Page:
It first started with a conversation on my first feature, Ali G Indahouse. I had these brilliant actors, Michael Gambon and Charles Dance, both of whom had just finished shooting with Altman. I’d recently discovered his work and was throwing questions at them about how Robert worked. That’s how I discovered the specifics of the way he would work with actors and how he would give direction. Everything felt so obvious in the way that brilliant ideas are obvious: they’re only obvious when someone says them. Having everybody “on” and in character all the time felt like the best way to hit the sweet spot of dramatic and comedic tension, which of course is symbiotic.
When I looked at Altman’s work on M*A*S*H, it seemed like a brilliant way to service those twin needs in the storytelling spectrum, giving the film a unique tone and authenticity.
That’s what felt so brilliant about it; it felt like it got to the truth of the matter [that] each scene wanted to explore. When I first left school, I went straight to the West End and started working backstage changing the scenery on plays like The Cherry Orchard and The Aspern Papers, so I suppose I learned to love actors by standing in the wings, watching these brilliant actors from the side. Watching the way that everybody onstage is attuned and in the moment, and the way that evolves subtly, night by night. I never expect actors to do the same take twice. I never expect the cameras to do the same thing twice. I’ll never shoot part of a scene—I’ll always shoot a whole scene at once. I just love the idea of having everybody present in the same moment, and seeing where improvisation might take a scene en route to arriving to its destination. There are infinite possibilities in that way of working, instead of trying to disguise the fact that we’re repeating a scene for the 10th time—that feels emotionally dead to me. The idea of everything being alive creates spontaneity, life, and tension, comedy … it creates everything that I’m interested in watching.
It’s a particular challenge to achieve that vibrancy, that sense of energy, when you’re setting an entire film around a dinner table. That’s a major visual constraint to address. It brings to mind the way Luis Buñuel approached similar challenges in films like The Exterminating Angel and The Discreet Charm of the Bourgeoisie—films that, like The Menu, satirize the ritual of fine dining and its social context by introducing diverse genre elements.
The Exterminating Angel was a huge influence for me on this film. I first watched it years ago, and as soon as I read the script for The Menu, I went straight back and watched it again. It’s such a brilliant film. The biggest chunk, I suppose, that I took from it, was this sense of culpability among the guests. I found that incredibly helpful in terms of the arc of the diners. In The Menu, we could have put our characters in as stereotypes and archetypes in order to support our central thesis—the duel between Margot and the chef—but it was much more rewarding to take them on a genuine arc, so that by the time we get to the end of the film, there is a sense of recognition of the greed and ego of that exclusive part of society they’re a part of. That became the focus of our rehearsals as we prepared to shoot. I don’t like to stand up and rehearse, but I do love to sit around a table with the actors and talk about those secondary and tertiary themes. We all latched on to that subtext because we had the benefit of shooting almost entirely chronologically, thanks to the restaurant setting. That allowed us to calibrate the journey for those characters in a precise and, I hope, enjoyable way.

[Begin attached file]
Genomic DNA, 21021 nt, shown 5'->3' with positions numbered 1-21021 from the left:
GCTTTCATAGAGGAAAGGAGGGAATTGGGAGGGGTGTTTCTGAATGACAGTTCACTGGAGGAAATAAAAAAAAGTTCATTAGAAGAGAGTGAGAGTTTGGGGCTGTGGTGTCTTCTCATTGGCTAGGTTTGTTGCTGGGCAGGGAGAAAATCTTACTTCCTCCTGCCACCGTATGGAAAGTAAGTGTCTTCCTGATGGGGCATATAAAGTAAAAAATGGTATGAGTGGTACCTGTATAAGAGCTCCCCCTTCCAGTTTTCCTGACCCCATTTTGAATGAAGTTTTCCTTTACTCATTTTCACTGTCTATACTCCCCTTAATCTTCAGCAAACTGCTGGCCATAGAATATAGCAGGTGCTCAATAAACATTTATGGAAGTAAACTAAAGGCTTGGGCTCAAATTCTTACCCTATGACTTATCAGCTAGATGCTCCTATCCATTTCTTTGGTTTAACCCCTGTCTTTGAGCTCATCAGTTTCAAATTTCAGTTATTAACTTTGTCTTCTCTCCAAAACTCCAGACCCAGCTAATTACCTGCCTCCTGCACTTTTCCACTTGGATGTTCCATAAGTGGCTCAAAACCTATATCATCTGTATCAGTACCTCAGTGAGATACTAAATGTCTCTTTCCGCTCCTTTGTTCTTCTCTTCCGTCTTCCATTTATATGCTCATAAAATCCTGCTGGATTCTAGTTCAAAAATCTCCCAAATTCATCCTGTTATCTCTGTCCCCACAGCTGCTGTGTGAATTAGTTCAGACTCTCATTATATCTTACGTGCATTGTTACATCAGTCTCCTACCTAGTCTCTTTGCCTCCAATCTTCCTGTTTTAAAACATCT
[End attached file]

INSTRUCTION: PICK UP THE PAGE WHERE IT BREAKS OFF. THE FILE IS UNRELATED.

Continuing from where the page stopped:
It’s interesting to talk about this as a cinematic challenge, because we’ve got these characters in that one space for two hours. I didn’t want the film to feel anything but cinematic: alive and kinetic, intense and fun. Part of the pass that I did on the script was to take the cast outside [of the restaurant setting] to give the audience that breath of oxygen before putting them back into that pressure cooker inside this room. In that sense, The Exterminating Angel was a huge influence, as were Parasite and Misery, in the way that they use an extraordinary architectural space to impart a sense of claustrophobia.
The Menu, I hope, brings together everything that I love about cinema. It’s a collective ride for a wide audience. The performances are fantastic. It’s got this brilliant company of actors. It’s beautifully shot. It sounds amazing, the cinematography, the soundtrack is fantastic. I know it’s a terrible cliché to say this, but it really is a cinematic roller coaster. And what’s more fun than that, with a bag of popcorn?